The procaine effect on human erythrocytes was investigated by atomic force microscopy (AFM) at three procaine concentrations, about 5 x 10-7 M, 5 x 10-5 M and 5 x 10-4 M. The changes in surface morphology of erythrocyte membrane bring direct evidence on the procaine effect on the cell membrane at micro- and nanometer scale. AFM images of the control erythrocytes (without procaine) showed a well defined concave (donut) shape of cells. The structure of control erythrocytes membrane is featured by closely packed nanometer size intra-membranous particles. After the incubation of the fresh blood with increasing procaine concentrations, a progressive increase in both concave depth and surface roughness of erythrocyte membrane was observed. The particles (granules) of the membrane surface increased progressively with increasing procaine concentrations. The changes in the surface morphology of erythrocyte membrane can be associated with the enlargement of surface granules, due to the aggregation of membranous particles within the cell surface, and the domain structure formation induced by procaine. A large number of moderate elevations from 25 nm to almost 40 nm in lateral size were found to be rather uniformly distributed on the surface of whole erythrocytes at low and medium procaine concentrations, respectively. At the highest procaine concentration, the granules of about 80 nm to almost 90 nm lateral size were found to form rows rather well separated. These data are in substantial agreement with the published results obtained on membrane models in the presence of procaine.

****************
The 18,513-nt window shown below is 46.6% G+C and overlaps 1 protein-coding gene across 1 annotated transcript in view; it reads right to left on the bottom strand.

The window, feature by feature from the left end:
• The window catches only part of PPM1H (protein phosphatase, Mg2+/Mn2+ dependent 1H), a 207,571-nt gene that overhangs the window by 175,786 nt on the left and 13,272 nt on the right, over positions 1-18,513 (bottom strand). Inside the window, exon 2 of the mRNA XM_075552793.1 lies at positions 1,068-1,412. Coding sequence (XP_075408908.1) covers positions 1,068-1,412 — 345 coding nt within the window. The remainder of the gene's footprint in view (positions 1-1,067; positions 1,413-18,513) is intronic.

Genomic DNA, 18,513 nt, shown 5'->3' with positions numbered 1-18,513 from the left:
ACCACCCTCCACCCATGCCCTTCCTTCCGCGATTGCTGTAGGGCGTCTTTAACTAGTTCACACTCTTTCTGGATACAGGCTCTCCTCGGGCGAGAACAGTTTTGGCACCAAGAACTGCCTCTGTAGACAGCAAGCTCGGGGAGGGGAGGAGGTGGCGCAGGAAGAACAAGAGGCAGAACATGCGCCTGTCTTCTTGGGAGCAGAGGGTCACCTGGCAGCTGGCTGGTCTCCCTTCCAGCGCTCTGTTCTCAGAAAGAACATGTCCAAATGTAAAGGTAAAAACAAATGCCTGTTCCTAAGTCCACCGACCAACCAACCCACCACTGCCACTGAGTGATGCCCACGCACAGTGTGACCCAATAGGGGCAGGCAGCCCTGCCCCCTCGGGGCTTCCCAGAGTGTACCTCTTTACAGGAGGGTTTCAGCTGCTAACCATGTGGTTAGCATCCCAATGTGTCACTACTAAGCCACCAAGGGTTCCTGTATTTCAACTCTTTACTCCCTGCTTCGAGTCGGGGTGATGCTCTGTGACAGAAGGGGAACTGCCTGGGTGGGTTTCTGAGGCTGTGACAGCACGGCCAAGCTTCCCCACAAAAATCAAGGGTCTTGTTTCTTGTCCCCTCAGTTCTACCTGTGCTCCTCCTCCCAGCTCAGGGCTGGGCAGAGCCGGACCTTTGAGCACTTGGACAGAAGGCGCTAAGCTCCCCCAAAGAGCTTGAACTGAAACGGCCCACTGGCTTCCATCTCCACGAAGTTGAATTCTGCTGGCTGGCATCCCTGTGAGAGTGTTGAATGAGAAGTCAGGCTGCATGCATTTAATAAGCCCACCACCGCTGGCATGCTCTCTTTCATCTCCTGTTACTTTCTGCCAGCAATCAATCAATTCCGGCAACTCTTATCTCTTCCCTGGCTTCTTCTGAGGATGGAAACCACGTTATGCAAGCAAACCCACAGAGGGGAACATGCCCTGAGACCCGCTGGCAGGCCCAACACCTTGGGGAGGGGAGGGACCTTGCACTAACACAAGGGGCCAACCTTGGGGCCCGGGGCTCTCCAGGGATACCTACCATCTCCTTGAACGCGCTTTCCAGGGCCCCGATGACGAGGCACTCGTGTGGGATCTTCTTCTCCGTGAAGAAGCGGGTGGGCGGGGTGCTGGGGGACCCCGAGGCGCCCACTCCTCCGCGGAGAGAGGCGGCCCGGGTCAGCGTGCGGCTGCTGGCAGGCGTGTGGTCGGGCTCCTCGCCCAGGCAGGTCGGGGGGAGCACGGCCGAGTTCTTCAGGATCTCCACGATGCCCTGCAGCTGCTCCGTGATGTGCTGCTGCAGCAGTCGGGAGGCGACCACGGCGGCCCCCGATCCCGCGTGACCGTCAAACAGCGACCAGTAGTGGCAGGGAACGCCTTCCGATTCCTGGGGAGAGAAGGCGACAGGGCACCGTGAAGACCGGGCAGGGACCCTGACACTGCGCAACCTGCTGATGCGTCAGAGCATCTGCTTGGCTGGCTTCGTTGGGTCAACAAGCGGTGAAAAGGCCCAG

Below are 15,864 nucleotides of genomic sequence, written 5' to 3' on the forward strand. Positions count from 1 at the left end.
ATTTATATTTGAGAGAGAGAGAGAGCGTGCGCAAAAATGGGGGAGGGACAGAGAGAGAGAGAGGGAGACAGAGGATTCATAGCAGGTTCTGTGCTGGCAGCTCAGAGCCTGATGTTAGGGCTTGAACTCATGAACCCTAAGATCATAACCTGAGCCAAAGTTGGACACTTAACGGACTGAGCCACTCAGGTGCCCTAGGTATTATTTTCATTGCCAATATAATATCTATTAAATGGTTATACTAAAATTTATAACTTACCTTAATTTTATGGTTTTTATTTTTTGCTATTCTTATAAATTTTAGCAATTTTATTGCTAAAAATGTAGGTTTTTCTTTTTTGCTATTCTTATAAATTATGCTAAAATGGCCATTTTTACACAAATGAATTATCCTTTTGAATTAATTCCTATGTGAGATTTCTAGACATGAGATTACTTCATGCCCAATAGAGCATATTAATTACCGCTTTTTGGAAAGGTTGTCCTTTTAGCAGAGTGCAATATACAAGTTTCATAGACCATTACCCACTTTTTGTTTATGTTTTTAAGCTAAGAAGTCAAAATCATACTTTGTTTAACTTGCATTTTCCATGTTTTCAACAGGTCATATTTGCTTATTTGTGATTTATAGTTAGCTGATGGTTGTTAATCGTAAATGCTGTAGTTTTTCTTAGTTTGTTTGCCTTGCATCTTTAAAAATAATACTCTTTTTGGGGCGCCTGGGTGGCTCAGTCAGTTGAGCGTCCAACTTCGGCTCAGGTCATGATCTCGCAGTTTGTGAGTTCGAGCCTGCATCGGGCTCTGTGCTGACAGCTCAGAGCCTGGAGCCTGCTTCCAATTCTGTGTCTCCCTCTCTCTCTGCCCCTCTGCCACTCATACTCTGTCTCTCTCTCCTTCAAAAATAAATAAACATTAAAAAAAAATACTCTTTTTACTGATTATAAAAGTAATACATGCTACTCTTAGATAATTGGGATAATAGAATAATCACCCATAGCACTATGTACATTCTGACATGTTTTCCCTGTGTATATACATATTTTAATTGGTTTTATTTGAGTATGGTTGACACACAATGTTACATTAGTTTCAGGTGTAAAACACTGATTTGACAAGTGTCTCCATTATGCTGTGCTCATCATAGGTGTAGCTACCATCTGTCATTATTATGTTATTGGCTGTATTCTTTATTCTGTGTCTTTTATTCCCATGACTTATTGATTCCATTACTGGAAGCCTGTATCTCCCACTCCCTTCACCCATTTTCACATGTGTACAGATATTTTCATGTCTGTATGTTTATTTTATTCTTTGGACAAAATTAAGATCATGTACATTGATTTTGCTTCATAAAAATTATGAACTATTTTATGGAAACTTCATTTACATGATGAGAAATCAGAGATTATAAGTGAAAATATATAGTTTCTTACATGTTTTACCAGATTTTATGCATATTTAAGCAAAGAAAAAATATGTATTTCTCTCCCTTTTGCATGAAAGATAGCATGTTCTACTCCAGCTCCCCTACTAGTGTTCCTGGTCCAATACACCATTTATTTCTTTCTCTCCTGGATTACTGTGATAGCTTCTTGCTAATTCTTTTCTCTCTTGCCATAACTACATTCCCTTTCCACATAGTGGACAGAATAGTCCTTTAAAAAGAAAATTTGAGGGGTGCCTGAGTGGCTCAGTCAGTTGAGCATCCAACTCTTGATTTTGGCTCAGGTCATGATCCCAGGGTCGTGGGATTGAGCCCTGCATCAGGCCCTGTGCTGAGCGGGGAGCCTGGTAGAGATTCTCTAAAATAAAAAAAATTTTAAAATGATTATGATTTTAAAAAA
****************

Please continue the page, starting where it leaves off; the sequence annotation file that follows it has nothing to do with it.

Keywords: Erythrocyte membrane, procaine, membrane microstructure, membrane nanostructure, AFM, nanometer scale, concentrations, anesthetics, cell surface, morphology, nanostructures
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